Responses by Joel Krieger, executive creative director, Second Story
Background: Ecoterica was an art installation commissioned for Epson’s presence at Infocomm 2019, one of the largest tech and audiovisual events devoted to what’s next. Our audiences were members of the professional AV community. Our goal was to build an immersive experience using Epson’s line of powerful new projector technology to attract and engage visitors.
Reasoning: Infocomm is a stimulating, sensory-overload type of environment. So, we opted to create a respite from that world—a calming and meditative cocoon where visitors could escape the hectic chaos outside. Our clients asked us to follow our curiosity and use the projectors in a novel way, so our brief was quite broad and liberating. Our collective conversations naturally flowed toward our culture’s profound disconnection from the natural world and the impacts of our collective behavior on our environment.
Challenges: We were given the liberty to explore our curiosities and use the Epson hardware in novel ways, so we went through countess iterations of prototypes using different materials and layering techniques. One of the hardest parts was converging upon the right material and tech approach to achieve the effect we wanted.
Favorite details: Ecoterica is a great example of how you can use design to serve the needs of your client, while creating something with a higher purpose. When visitors walked in, they wondered where the images were coming from, sparking real conversations between the Epson team and visitors. By clearing the way for a purely immersive story, people were willing to stay much longer. Our hope was that our installation helped people reflect upon their relationship to technology and the natural world, contributing to the emerging conversation about our collective separation from nature.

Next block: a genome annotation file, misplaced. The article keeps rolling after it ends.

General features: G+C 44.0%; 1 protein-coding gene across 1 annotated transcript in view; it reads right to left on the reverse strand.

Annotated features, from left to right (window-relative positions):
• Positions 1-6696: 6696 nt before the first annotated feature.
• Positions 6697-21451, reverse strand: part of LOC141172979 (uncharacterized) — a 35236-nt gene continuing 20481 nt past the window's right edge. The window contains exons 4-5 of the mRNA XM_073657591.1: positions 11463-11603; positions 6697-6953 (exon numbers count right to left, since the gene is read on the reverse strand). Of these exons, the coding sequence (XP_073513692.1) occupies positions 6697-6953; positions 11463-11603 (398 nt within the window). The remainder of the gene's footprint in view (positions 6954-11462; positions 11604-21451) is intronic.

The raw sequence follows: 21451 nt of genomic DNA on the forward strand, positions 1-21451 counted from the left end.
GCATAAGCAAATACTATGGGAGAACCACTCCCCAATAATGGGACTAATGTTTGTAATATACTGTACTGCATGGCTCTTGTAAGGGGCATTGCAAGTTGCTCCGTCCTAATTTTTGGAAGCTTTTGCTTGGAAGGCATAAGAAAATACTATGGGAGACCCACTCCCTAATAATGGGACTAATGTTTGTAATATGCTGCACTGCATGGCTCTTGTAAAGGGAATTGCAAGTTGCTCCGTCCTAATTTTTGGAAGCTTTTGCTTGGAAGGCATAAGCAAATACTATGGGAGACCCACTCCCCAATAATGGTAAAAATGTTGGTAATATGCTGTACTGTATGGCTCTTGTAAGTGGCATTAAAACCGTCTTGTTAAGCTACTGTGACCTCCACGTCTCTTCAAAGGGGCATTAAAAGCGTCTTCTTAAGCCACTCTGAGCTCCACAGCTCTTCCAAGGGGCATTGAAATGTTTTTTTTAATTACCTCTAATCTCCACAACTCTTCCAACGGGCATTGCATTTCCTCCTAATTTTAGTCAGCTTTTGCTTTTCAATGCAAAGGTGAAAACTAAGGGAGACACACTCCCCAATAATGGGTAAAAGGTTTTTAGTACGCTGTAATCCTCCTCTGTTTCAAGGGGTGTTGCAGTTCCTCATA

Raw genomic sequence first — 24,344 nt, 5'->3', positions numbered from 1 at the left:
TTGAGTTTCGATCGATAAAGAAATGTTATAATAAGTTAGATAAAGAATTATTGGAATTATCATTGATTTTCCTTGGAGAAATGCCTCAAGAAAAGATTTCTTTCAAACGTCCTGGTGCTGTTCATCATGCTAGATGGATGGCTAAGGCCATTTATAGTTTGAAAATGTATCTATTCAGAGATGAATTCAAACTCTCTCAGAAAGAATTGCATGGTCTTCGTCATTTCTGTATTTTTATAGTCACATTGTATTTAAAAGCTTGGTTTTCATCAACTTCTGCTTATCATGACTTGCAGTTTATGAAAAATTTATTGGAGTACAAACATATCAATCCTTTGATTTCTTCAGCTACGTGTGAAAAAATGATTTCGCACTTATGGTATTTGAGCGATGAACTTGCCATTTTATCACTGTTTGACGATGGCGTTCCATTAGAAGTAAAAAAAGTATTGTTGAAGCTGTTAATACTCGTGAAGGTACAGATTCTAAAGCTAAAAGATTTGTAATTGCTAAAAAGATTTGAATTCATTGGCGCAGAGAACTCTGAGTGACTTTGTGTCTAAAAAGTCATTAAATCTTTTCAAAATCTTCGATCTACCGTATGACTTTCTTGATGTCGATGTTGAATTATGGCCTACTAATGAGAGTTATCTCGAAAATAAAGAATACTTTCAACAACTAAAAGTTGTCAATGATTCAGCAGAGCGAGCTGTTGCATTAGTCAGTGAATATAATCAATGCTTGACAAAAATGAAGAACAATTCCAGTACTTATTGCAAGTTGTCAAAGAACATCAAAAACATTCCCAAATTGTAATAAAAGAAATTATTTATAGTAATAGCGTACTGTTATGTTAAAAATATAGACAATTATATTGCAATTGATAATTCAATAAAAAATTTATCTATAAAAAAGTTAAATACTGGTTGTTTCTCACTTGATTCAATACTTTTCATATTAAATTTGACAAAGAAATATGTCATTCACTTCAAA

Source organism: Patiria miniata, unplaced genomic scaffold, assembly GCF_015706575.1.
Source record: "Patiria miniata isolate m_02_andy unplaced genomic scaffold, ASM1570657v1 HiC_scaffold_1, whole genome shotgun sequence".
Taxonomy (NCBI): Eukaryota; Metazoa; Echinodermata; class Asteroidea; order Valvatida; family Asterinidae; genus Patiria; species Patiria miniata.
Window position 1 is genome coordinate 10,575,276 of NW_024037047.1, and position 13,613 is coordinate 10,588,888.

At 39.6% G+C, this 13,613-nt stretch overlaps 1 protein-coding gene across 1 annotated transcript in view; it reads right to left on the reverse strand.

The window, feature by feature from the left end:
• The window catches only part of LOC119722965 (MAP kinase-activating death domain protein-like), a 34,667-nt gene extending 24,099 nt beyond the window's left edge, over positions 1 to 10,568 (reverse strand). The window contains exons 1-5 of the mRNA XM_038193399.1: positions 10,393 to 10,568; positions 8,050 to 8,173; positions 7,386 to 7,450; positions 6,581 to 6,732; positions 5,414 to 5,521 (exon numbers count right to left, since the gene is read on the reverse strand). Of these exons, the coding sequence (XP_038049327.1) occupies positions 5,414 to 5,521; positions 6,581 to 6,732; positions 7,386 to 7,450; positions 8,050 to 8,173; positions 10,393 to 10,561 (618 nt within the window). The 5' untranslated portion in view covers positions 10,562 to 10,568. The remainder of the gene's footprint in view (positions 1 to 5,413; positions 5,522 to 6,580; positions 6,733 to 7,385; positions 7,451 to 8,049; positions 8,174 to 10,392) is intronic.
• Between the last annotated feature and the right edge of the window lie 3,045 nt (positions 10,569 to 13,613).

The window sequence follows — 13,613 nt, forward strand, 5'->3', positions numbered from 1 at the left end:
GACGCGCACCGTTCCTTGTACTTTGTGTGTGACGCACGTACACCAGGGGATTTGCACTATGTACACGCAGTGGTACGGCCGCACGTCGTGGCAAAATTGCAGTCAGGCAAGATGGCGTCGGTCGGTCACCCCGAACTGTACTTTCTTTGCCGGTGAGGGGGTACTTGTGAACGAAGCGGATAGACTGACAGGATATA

Visual influences: There was a kaleidoscopic, fractal influence. Our ambition was to remix elements of flora and fauna to create these mesmerizing moving emblems, by playing off the forms and structure of characters of the alphabet, whose marks have symbolic meaning behind them. There’s plenty of symmetry and repetition, but we also had fun just letting the organic shapes, colors and patterns of plants and animals lead us to the final form of each emblem.
Anything new: With the central column of four panels, we had offset the animation by a quarter second on each panel, so you have this trippy waterfall delay effect happening. One visitor found a chair and placed it right in front of the central panel and just sat there for twenty minutes, staring into the void. As this piece was meant to be viewed in the round, we hadn’t considered calling out specific viewing points, but this was a great revelation that might make it into the next iteration of Ecoterica.